"What this all boils down to, and forgive me for the crassness of the whole thing, is that when these people think of gays marrying, they are thinking of two sweaty gay men pounding the hell out of each other, and they can't get the thought out of their minds. (not to mention that some of them have gay tendencies themselves, or watching lesbian porn gets them off, or whatever.)"
Wishful thinking--the most vocal opponents must be those closest to conversion.  That's a real enough phenomenon, but it just smacks of "You're going to be so humiliated when you discover the depths of your own hypocrisy, and I'm going to get a big laugh at your grief."  Classic example of assuming everything is about sex and power.  Do we need to get out of people's bedrooms, or do you need to get out of people's heads?

"Gay couples want to and do raise children, just like you."
Maybe so, but they never tell me that, only their concerned friends do, and then only rarely. All they tell me is they want power of attorney and less harrassment. Even obnoxious activists deserve less harassment than they get, but that ain't the same thing.  But even if two men have a kid, who and where is the mother?  If two women have a kid, who and where is the father?  Did you have a kid so you could bring some joy into the world, or to satisfy your own desires?  Not that that's a problem exclusive to gay parents--who hasn't seen Hollywood celebrities with trophy children?--but we may not be able to convey the meaning of marriage until we can remind people that children are not pets.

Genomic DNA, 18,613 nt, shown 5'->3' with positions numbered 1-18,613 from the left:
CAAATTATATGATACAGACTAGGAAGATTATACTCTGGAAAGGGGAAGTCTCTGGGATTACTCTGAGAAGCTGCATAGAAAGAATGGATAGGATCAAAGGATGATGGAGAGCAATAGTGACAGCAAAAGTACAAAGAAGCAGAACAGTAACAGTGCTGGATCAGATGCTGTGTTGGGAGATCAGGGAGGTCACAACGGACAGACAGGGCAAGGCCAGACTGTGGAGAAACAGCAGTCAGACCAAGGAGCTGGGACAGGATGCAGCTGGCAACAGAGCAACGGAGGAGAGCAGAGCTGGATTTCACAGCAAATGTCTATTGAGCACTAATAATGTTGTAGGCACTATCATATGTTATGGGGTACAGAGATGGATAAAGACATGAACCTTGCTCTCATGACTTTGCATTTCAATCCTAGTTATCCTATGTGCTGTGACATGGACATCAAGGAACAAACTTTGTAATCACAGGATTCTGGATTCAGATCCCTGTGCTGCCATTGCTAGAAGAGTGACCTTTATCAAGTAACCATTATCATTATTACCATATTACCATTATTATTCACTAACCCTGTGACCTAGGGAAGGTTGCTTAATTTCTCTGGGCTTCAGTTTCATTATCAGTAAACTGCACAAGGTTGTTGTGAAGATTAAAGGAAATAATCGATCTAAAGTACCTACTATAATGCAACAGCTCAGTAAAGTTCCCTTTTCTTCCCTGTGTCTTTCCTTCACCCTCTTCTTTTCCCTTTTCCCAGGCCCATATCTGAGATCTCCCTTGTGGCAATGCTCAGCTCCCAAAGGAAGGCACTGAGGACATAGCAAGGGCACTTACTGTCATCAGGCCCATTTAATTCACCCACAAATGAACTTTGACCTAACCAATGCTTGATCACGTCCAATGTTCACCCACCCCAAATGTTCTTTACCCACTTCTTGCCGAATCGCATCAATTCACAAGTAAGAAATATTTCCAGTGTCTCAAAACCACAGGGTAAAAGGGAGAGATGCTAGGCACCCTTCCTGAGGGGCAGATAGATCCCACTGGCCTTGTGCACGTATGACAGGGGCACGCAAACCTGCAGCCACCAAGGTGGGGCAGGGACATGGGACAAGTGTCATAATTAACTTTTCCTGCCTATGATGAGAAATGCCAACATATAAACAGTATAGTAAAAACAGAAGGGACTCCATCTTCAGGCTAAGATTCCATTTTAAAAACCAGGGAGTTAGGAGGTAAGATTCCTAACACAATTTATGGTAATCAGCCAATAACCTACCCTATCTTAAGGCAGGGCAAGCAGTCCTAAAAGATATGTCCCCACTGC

"I didn't choose to marry because of the exclusivity of the marriage institution, and I don't know anyone else who did either."
A straight answer from a married straight man.  That's the danger of playing the victim card:  it's not always All About You.

"Gay marriage won't lead to dolphin marriage. One woman does not a slippery slope make. There are no human-dolphin families or human-dog families in need of legal protection. It's a red herring."
What led us to dolphin marriage is what's leading us to gay marriage, is what led us to the guy who "married" the Eiffel Tower. It would be more of a red herring if the dolphin so-called marriage hadn't actually, you know, happened; or if there were actual human-dolphin or human-dog "families."

"Clearly, many heterosexual people engage in unsavory activities as well. And yet, because they already 'have' marriage, it is acceptable to dismiss those activities among heterosexuals, while using them as a reason for denying marriage to homosexuals."